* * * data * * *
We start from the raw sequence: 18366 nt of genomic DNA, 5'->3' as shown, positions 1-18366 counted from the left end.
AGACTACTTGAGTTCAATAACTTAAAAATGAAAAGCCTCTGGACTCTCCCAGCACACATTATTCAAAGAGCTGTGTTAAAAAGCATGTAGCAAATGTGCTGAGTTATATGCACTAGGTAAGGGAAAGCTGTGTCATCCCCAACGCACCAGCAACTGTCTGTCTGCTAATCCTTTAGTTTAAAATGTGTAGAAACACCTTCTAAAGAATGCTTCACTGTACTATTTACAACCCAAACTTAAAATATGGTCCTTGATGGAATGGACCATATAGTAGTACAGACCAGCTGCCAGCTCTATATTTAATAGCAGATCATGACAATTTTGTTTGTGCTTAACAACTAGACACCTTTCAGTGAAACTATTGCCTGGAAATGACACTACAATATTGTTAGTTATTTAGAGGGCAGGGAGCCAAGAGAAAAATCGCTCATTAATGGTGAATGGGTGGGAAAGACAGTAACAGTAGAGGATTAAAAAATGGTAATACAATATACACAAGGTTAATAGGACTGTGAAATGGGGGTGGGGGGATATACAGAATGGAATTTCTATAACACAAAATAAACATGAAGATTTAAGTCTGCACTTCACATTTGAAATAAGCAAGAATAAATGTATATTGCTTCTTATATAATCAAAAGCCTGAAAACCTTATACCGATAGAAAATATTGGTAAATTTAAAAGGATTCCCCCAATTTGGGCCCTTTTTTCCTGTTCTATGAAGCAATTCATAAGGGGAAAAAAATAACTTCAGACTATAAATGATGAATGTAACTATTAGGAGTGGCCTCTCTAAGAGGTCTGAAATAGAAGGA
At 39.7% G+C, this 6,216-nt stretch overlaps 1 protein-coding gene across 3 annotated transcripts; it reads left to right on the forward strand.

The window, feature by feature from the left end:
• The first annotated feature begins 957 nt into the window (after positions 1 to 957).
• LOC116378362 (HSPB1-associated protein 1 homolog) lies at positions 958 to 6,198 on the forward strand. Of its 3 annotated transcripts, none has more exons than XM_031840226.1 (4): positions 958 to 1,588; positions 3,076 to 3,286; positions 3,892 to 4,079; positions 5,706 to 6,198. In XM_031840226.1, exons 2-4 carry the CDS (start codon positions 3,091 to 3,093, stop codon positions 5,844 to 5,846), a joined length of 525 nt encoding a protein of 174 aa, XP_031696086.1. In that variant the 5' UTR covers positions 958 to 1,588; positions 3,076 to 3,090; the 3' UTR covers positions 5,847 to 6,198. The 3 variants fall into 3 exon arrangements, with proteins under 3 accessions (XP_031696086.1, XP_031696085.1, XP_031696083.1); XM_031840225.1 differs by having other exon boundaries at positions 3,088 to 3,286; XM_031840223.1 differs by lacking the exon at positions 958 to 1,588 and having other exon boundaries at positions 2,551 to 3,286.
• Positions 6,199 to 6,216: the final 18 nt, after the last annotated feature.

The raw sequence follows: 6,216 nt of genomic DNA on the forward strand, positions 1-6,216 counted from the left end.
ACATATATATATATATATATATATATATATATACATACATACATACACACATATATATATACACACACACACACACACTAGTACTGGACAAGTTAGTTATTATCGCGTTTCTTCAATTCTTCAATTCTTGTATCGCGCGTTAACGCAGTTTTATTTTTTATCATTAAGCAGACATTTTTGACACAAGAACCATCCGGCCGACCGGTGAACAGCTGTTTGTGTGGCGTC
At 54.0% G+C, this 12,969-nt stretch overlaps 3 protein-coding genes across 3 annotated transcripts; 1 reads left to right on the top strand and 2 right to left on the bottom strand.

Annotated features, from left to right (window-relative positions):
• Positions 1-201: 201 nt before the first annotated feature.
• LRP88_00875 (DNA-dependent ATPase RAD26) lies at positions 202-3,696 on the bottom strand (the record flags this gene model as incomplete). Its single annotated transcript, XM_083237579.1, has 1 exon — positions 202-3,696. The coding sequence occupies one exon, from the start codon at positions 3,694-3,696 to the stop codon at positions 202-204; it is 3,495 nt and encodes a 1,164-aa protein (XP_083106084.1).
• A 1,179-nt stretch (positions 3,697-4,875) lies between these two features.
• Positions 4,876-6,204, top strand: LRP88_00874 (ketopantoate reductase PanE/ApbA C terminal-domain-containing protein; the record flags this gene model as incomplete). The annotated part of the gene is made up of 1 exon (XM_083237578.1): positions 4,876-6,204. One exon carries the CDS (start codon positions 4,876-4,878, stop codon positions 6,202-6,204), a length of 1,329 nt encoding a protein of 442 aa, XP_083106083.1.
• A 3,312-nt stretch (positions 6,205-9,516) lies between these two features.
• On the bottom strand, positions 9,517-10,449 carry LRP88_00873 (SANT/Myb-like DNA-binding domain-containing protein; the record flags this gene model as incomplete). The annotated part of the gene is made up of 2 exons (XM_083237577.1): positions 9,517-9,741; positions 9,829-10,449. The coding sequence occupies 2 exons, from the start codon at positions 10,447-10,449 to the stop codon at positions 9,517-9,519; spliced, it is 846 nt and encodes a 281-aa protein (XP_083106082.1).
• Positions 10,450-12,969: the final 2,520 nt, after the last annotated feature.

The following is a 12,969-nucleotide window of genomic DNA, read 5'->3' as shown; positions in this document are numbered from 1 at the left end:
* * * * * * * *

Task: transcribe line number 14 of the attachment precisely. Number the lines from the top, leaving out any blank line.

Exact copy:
• A 1,179-nt stretch (positions 3,697-4,875) lies between these two features.